In a recent study published in the journal PNAS, researchers at the Johns Hopkins Bloomberg School of Public Health discovered that public health efforts to reduce tuberculosis transmission in geographic “hotspots” where infections are highest could significantly reduce TB transmission on a broader scale.
Researchers analyzed surveillance data from Rio de Janeiro and developed mathematical models for TB transmission in which each model tested different scenarios for transmission between the hotspot and the rest of the community. TB-HIV coinfection was also factored into the models.
They found that reducing TB transmission within three high-transmission hotspots could reduce citywide transmission by 9.8 percent over 5 years, and as much as 29 percent over 50 years.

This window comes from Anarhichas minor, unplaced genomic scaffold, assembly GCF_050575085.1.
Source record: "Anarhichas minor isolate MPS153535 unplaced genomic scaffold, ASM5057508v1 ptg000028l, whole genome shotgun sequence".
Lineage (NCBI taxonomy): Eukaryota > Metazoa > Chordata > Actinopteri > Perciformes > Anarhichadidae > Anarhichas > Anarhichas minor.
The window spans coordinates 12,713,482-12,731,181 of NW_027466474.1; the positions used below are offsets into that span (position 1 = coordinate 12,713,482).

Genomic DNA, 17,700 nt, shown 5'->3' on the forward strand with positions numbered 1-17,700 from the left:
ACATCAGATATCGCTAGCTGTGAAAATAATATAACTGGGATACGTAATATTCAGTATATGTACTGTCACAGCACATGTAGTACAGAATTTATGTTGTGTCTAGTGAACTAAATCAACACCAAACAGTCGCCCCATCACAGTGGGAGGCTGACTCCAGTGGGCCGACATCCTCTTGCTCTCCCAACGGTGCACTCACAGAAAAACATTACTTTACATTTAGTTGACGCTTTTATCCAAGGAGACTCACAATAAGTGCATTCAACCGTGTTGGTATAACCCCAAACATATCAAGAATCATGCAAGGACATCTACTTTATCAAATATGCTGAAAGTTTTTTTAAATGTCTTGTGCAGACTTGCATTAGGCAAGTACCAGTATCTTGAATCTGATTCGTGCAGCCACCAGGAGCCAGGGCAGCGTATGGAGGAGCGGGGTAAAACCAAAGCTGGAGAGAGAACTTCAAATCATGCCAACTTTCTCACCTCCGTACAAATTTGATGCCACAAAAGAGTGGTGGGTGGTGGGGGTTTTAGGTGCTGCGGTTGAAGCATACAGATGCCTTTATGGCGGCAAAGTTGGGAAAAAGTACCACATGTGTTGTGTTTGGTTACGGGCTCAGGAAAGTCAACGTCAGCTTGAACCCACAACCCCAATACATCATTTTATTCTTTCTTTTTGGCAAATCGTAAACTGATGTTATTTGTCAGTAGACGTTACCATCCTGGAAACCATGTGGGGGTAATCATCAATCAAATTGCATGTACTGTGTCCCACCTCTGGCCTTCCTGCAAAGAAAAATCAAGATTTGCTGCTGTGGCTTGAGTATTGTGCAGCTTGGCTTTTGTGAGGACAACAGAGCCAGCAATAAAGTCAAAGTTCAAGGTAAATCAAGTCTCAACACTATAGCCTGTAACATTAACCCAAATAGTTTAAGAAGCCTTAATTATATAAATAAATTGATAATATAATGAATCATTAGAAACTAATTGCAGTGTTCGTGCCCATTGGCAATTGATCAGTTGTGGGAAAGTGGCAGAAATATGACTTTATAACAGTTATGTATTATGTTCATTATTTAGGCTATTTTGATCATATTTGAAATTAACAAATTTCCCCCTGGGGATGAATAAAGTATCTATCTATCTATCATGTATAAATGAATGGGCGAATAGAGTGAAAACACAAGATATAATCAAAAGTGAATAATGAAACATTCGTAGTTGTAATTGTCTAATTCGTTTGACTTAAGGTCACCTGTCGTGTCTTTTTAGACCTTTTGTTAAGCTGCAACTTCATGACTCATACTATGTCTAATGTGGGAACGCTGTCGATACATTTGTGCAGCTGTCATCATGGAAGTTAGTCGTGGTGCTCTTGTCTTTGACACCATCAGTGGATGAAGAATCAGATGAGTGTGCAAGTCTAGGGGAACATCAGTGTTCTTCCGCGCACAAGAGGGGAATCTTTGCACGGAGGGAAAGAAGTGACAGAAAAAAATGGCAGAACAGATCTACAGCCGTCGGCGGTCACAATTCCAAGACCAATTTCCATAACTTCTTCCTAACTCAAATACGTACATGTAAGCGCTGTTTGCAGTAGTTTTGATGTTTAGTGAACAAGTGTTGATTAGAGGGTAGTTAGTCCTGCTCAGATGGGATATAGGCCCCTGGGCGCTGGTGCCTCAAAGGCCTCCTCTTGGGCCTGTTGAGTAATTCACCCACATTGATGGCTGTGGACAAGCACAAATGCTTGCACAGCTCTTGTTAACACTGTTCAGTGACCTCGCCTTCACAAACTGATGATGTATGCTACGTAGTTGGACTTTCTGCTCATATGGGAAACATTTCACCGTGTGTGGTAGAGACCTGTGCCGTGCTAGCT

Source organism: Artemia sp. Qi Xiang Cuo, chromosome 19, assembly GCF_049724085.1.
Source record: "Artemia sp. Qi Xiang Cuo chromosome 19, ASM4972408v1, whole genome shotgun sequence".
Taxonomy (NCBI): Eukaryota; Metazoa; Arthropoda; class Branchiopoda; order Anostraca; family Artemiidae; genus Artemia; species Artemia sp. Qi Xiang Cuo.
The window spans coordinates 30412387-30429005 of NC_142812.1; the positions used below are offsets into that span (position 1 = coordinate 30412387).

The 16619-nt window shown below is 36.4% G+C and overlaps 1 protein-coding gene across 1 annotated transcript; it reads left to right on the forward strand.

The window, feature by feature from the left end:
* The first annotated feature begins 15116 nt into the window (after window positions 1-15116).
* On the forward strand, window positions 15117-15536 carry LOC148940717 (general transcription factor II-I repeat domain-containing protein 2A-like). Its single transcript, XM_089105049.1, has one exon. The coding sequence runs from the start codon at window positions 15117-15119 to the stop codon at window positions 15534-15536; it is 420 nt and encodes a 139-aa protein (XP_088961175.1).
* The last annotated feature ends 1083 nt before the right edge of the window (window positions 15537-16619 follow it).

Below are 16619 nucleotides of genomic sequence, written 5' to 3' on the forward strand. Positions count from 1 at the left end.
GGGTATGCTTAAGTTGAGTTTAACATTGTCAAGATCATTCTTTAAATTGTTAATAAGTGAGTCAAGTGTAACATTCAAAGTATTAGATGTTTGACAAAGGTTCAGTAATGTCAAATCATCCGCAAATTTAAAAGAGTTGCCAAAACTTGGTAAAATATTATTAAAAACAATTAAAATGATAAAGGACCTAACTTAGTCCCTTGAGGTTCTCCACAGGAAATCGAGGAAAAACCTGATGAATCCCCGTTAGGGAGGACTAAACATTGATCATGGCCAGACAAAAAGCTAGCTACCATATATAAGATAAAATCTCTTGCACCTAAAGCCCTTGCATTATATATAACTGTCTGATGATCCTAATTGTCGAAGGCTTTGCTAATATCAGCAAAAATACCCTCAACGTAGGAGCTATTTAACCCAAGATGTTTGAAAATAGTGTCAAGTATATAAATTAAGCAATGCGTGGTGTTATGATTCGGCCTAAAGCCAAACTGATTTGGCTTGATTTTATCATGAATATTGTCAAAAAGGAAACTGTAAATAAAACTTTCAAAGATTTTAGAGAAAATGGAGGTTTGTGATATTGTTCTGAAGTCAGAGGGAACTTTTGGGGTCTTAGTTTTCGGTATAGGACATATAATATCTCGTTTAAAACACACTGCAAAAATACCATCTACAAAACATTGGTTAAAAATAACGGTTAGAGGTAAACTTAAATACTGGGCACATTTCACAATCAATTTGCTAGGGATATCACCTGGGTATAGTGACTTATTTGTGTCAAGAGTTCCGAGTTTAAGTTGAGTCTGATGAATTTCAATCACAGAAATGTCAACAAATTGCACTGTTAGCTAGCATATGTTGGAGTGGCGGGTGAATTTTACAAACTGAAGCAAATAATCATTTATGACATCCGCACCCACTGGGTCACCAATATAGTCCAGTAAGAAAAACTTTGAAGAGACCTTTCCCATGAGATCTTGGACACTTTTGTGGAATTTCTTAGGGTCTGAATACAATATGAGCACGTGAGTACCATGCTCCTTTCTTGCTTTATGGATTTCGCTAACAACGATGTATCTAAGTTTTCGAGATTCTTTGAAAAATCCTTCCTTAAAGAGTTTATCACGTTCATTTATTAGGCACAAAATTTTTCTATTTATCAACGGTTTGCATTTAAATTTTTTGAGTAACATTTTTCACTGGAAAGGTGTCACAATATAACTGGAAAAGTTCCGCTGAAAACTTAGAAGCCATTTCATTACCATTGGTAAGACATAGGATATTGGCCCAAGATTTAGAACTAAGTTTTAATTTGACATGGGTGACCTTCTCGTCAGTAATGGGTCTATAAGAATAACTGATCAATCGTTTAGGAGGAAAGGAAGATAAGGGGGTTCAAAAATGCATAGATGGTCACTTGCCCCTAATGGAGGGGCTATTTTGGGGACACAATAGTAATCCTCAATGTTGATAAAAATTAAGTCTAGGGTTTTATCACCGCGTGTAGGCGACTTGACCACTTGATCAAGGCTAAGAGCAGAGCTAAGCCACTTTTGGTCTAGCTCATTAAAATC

In a press release from the Bloomberg School of Public Health, David Dowdy, MD, PhD, ScM, lead author of the study and assistant professor in the Bloomberg School’s Department of Epidemiology explained, “Targeting treatment of ‘core groups’ as a way to reduce community-wide transmission is common with diseases like HIV and malaria, but is less accepted as a mantra for TB control. Our findings suggest that hotspots containing 6 percent of a city’s population can be responsible for 35 percent or more of its ongoing TB transmission. Controlling TB in these hotspots may have a similar impact on long-term, community-wide TB incidence as achieving the same targets in the remaining 94 percent of the population.”